When Bethany Pastorial first arrived on a Wellington, Florida, property for a regular photoshoot, it wasn’t the picturesque palm trees or the elegant dressage horses that first caught her eye. She noticed an opportunity—in the form of a small hacking hill—and it was one she couldn’t pass up.
“I had always had this image in my mind of a horse and a rider in a really nice piaffe as a silhouette,” said Pastorial. “But you do have to have certain technical elements to be able to execute certain photographs.”
These technical elements proved difficult to overcome until March 12. Silhouette images require the photographer to be at a lower elevation than their subject, according to Pastorial, but upper-level dressage athletes tend to train on flat surfaces. Plus there’s a time-sensitive aspect to capturing a silhouette image, and not every Grand Prix horse is capable of coming out of his stall first thing in the morning to piaffe on a hill.
The path on the hacking hill faced directly east into the sun, so Pastorial needed a team prepared to go up the hill, turn 90 degrees, so as to be perpendicular to the sun, and piaffe directly out of a halt across the approximately 1-meter-wide pathway. Luckily for Pastorial, Suphajit “Patty” Vuntanadit and Wall Street JV, a 16-year-old Hanoverian (Wie Weltmeyer—Scarlett 182, Starway), were up to the task.
“I knew the overall picture would look really great because Wall Street definitely trusts Patty, and Patty is a very courageous rider. They were a great combination to be able to be in that small space and pull off what is a pretty high-level movement,” said Pastorial.
Vuntanadit said she did feel challenged by the tight space.
“It doesn’t look it, but it was so tough in that photo,” said Vuntanadit, 22. “That hill is really intimidating. I was so scared of falling off it. So I was like, ‘Bethany, please, if he does it for even, like, five steps, is that enough? And she said, ‘Yeah, that’s definitely enough. Don’t worry,’ so we just went with it.”
Although “Wally” and Vuntanadit have only been partnered for a little over a year, the pair became the first team to win an international dressage competition for Thailand in the Intermediaire 1 freestyle at the Adequan Global Dressage Festival 5 CDI1* in Wellington, held Feb. 8-12.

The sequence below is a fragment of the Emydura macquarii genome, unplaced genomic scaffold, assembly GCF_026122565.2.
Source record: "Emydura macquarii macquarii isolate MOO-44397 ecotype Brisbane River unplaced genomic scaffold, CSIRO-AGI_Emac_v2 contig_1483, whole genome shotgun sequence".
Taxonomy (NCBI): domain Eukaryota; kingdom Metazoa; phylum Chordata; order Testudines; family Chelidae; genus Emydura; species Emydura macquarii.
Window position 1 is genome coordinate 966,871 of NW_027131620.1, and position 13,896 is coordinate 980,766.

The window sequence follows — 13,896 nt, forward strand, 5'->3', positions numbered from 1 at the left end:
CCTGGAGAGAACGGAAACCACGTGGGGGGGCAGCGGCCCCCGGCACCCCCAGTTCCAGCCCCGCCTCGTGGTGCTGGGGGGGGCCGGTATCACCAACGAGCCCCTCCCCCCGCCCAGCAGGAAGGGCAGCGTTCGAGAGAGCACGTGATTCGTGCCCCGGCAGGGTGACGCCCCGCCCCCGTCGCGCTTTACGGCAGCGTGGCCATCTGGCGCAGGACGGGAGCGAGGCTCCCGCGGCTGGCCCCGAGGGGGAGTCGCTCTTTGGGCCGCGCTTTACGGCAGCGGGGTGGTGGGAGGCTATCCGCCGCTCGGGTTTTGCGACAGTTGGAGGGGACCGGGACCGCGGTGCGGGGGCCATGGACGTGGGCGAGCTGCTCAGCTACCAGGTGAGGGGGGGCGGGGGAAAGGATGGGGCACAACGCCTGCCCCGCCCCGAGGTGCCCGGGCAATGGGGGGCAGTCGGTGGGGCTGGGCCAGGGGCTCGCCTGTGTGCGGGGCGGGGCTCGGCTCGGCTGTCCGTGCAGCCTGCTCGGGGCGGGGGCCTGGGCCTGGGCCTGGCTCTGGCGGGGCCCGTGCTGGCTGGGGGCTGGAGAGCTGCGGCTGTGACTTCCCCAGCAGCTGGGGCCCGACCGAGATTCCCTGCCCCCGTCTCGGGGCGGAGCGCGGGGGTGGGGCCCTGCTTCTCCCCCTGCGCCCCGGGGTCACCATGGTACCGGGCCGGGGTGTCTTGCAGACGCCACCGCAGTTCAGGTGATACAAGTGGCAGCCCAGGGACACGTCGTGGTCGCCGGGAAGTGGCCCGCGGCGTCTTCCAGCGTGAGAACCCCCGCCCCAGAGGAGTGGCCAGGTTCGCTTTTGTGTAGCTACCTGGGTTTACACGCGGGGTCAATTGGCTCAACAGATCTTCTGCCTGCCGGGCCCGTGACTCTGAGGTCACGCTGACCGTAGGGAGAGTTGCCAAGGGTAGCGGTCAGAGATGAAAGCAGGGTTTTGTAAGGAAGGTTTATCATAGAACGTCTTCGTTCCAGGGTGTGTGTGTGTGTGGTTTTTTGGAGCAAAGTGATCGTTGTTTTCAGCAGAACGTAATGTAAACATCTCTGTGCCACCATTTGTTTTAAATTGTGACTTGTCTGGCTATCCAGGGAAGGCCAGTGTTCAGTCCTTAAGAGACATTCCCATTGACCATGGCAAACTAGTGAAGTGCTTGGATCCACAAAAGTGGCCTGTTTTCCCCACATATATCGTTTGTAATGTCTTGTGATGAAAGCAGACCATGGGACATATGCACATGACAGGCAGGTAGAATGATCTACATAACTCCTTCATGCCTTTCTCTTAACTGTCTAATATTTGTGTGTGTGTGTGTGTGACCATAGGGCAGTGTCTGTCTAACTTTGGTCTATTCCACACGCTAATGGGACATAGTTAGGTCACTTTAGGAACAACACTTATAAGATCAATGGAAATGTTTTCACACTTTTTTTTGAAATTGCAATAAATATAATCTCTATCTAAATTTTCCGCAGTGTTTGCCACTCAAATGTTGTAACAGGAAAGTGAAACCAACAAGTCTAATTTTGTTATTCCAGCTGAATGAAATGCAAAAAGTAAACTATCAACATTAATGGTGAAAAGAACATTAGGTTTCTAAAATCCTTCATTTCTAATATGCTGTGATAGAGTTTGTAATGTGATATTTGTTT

“We call him ‘the Princess’ because he’s a bit of a diva, to be honest,” said Vuntanadit. “How he goes depends on his mood. If he’s happy, he’s amazing, and he’s very cooperative. But he has his days where he’s like, ‘I’m not really in the mood for this,’ and he definitely shows you. Everyone who sees him can tell immediately how he’s feeling from his face and his body language.”
Vuntanadit has been coached by several trainers—including Tommie Visser, Isabell Werth and Robert Dover—but most of her day-to-day help comes from her sister and fellow international dressage competitor, Suphakamol “Pam” Vuntanadit.
The Vuntanadit sisters initially connected with Pastorial when they participated in her Equestrians of Color Project. As a collection of visual essays and blog posts, the project—led by Pastorial, Erica Hills and Anna Smolens—aims to amplify diverse voices and experiences in equestrian spaces.
“I myself am Asian-American, so it was something really important to my heart,” said Pastorial, “because I grew up in Nashville, Tennessee, where I didn’t have anybody that looked like me riding. So it was something that I wanted to make for the current generation.”
Pastorial first saw the property for her silhouette photo during a shoot with Pam for the Equestrians of Color Project. Much like that project, the silhouette image was conceived and produced out of passion rather than financial interest.
“It was personal,” said Pastorial. “The shot wasn’t part of a paid or a commissioned shoot; it was something I wanted to create.”
Before becoming an equine photographer in 2017, Pastorial was a publications manager for the Department of Defense. She credits her creative philosophy to her background in literature.
“I think that’s why I am so interested in the storytelling aspect of things over the technical side,” said Pastorial. “I certainly have learned and have self-taught in the technical side of things, but I’m most interested in storytelling, the emotion behind each image that comes from a natural desire to seek out what is the story behind everything. There has to be something deeper to create impactful images.”
Pastorial’s commitment to her vision shone through in the final product, according to Patty.
“When I saw the photo, I was blown away,” said Patty. “Because it was like the perfect moment, the lighting was perfect, everything was perfect.”